1# or 450 grams of herb will be used: 450 grams x 5 = 2250 milliliters of total fluid.
The fluid will need to be further separated into alcohol and water.
For the alcohol in this extract :
    2250 milliliters x .70 (70%) =    1575 milliliters of alcohol.
For the water in this extract:
    2250 milliliters x .30 (30%) =    675 milliliters of water.
To check the math, add the alcohol and water together. The sum total should be 2250 milliliters.

Mixing the marc and menstruum
Measure the alcohol and water and mix together, forming the menstruum. (Technically it is not really called a menstruum until the herbs are added to it but lets not get too picky.) Mix the menstruum and marc (herbs) together. The herbs should be finely cut so that multiple plant cells will come in contact with the menstruum. The herbs can be chopped prior to adding to the menstruum or the entire mixture of menstruum and marc can be chopped together in a blender.  If using the blender method, add the menstruum to the blender, filling it no more than half full. Next add a small amount of marc and begin blending. Keep adding the marc to the blender, finely chopping after each addition. 

Each Herb absorbs liquid differently. The general rule is to have at least three times more menstruum in the container than marc.  This will allow enough menstruum for the dry herb to absorb. Most of the menstruum will be absorbed within 24 hours. After 24 hours, if there is a lot of unabsorbed menstruum, add more herb. There should be a minimum of 1-2 inches of menstruum above the level of the marc at all times. If there is extra herb that cannot be added to the menstruum, save and add later. Usually, fluffy flowers and leaves will absorb more menstruum than a dense root or seed.
The following are some general rules for absorption of liquid:
(1)    Leafy things, like colt’s foot, mullein, lady’s mantle and some roots will expand substantially.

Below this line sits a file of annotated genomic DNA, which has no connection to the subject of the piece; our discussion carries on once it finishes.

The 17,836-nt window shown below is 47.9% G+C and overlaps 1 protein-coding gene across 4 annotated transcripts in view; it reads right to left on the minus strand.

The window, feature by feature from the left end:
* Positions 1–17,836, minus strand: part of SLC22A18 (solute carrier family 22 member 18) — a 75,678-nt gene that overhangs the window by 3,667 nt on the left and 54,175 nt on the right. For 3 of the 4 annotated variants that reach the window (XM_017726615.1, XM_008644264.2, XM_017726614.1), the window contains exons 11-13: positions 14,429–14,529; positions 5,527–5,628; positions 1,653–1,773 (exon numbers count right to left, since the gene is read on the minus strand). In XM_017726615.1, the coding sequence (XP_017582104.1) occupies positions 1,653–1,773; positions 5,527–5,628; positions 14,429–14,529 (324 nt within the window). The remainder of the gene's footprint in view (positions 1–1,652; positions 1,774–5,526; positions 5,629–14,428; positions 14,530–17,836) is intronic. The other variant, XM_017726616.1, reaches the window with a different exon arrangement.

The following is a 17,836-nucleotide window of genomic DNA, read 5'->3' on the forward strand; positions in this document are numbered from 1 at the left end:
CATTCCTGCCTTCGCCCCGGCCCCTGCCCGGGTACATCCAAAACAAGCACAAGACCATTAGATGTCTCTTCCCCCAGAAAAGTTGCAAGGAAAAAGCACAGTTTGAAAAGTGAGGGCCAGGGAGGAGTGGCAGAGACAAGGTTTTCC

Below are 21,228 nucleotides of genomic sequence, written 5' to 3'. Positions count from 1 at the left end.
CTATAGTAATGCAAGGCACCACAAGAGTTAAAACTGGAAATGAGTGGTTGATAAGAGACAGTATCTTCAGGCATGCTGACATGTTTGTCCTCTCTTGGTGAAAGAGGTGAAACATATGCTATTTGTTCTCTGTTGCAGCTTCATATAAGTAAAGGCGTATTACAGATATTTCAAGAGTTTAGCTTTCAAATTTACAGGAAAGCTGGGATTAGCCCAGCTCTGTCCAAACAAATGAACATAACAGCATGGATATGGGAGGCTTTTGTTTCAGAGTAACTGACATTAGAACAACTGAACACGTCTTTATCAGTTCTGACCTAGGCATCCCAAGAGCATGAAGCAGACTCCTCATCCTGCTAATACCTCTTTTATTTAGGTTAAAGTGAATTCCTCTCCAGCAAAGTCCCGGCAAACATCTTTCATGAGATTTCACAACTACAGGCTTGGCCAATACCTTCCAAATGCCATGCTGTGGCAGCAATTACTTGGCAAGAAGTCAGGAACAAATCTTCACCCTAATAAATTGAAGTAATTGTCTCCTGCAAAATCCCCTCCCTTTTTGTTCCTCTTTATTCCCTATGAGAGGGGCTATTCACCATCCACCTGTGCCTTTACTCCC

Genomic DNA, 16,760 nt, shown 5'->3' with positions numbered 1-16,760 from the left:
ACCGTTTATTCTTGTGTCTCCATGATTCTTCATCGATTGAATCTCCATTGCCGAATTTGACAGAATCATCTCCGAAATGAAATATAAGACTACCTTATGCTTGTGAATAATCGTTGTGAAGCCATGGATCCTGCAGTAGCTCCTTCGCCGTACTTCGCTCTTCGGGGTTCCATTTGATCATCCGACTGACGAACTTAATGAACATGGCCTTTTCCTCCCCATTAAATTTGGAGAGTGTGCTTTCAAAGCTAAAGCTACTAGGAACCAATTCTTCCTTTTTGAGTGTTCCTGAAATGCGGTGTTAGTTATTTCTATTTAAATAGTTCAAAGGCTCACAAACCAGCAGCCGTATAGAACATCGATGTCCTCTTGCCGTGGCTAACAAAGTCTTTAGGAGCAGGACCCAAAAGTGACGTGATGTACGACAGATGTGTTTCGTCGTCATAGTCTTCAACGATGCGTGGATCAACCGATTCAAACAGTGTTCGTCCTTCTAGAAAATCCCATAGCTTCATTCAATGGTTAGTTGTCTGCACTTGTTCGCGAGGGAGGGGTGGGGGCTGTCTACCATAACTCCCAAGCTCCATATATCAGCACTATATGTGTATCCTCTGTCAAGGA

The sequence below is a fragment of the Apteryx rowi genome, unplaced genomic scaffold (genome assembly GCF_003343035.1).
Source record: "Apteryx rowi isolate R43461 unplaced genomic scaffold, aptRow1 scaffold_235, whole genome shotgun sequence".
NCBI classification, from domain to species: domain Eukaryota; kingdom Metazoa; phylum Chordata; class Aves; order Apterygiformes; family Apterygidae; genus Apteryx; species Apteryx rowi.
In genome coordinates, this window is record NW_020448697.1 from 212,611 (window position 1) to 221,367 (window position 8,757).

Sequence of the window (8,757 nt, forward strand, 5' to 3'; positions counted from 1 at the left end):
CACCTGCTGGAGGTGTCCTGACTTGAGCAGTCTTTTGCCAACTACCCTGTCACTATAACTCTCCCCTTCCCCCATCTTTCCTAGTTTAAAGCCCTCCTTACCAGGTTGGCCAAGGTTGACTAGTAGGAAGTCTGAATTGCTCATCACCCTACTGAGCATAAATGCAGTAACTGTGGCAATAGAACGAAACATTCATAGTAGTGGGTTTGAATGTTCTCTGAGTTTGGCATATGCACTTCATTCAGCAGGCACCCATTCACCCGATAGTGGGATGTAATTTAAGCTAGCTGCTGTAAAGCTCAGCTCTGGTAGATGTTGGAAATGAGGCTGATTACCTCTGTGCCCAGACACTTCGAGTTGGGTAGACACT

(2)    Small, rock-like roots, like stone root, wild yam and false unicorn, do not expand much.
(3)    Barks and non-rock-like roots will almost always expand. The container of blended herb and fluid should contain 1/3 plant material to 2/3 pure liquid
(4)    Always check a dry extract the next day for expansion. Maintain a minimum of 1”- 2” of fluid over the top of the herb.

Final Stage of Maceration
Shake the container daily until the liquid extract is ready to press. Usually herbs are best extracted without heat. This is not a place to discuss heating herbs and alcohol as it is too complicated and dangerous.

When finished, the liquid extract should attain the color, flavor, and aroma of the herbs. Without herbal experience to know when an extract is ready, wait for a specified time period. If no more herb is to be added, wait for 2 months before pressing. If more herb is to be added, wait one month before pressing. Once ready, the marc is separated from the menstruum by pouring through a strainer. The strainer is placed in a bowl and the menstruum and marc are poured into the strainer. Pick up the strainer filled with herbs, put a second strainer, lined with a press cloth, under the first strainer. Place the herbs from the first strainer into the cloth-lined strainer. Pick up all sides of the cloth and bring them together at the top. Twist the cloth in a circular motion to squeeze the remaining menstruum out of the herbs by hand or use a mechanical press. 

The liquid remaining in the marc is some of the best extract. Care should be taken to press as much liquid as possible from the herbs. If there is more herb to be added, add it to the liquid now and follow the previous directions. This addition of herb should sit for 1-2 months before pressing. Occasionally, herbs are added numerous times before the final product is ready. The product gets stronger with each addition. After straining the marc from the menstruum for the final time, filter and bottle the liquid extract. The liquid extract can be used unfiltered, with little bits of herb, or filtered with a cheesecloth or unbleached coffee filter for a more presentable product. When finished, store the extract in a dark -colored container or bottle with a tight-fitting lid. Most liquid extracts have an indefinite shelf life if kept in a cool, dark area.
 


For More Information On How to Dry and Store Herbs
Join Dr. Tilgner’s class "Becoming An Herbalist" for in-depth information and experience.